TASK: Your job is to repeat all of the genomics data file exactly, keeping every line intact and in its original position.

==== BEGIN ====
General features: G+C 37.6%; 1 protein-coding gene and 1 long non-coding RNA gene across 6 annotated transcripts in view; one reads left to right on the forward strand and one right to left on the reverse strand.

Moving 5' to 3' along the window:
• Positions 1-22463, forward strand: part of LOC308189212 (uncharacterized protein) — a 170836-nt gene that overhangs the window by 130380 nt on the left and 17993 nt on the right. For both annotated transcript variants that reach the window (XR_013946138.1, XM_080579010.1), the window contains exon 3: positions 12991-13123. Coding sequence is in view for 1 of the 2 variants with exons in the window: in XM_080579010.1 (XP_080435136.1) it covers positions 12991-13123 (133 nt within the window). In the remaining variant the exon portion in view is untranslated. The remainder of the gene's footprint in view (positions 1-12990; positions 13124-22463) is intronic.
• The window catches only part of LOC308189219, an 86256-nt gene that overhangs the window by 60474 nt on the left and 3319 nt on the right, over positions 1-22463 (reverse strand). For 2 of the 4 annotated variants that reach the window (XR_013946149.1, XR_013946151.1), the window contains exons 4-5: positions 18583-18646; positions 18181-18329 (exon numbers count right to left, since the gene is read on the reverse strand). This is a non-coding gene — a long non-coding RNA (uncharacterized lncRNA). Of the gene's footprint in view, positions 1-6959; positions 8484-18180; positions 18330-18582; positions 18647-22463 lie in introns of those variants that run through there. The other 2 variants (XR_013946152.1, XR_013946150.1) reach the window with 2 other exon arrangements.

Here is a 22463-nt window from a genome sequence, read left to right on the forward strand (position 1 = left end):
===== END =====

General features: G+C 37.6%; 1 protein-coding gene and 1 long non-coding RNA gene across 6 annotated transcripts in view; one reads left to right on the forward strand and one right to left on the reverse strand.

Moving 5' to 3' along the window:
• Positions 1-22463, forward strand: part of LOC308189212 (uncharacterized protein) — a 170836-nt gene that overhangs the window by 130380 nt on the left and 17993 nt on the right. For both annotated transcript variants that reach the window (XR_013946138.1, XM_080579010.1), the window contains exon 3: positions 12991-13123. Coding sequence is in view for 1 of the 2 variants with exons in the window: in XM_080579010.1 (XP_080435136.1) it covers positions 12991-13123 (133 nt within the window). In the remaining variant the exon portion in view is untranslated. The remainder of the gene's footprint in view (positions 1-12990; positions 13124-22463) is intronic.
• The window catches only part of LOC308189219, an 86256-nt gene that overhangs the window by 60474 nt on the left and 3319 nt on the right, over positions 1-22463 (reverse strand). For 2 of the 4 annotated variants that reach the window (XR_013946149.1, XR_013946151.1), the window contains exons 4-5: positions 18583-18646; positions 18181-18329 (exon numbers count right to left, since the gene is read on the reverse strand). This is a non-coding gene — a long non-coding RNA (uncharacterized lncRNA). Of the gene's footprint in view, positions 1-6959; positions 8484-18180; positions 18330-18582; positions 18647-22463 lie in introns of those variants that run through there. The other 2 variants (XR_013946152.1, XR_013946150.1) reach the window with 2 other exon arrangements.

Here is a 22463-nt window from a genome sequence, read left to right on the forward strand (position 1 = left end):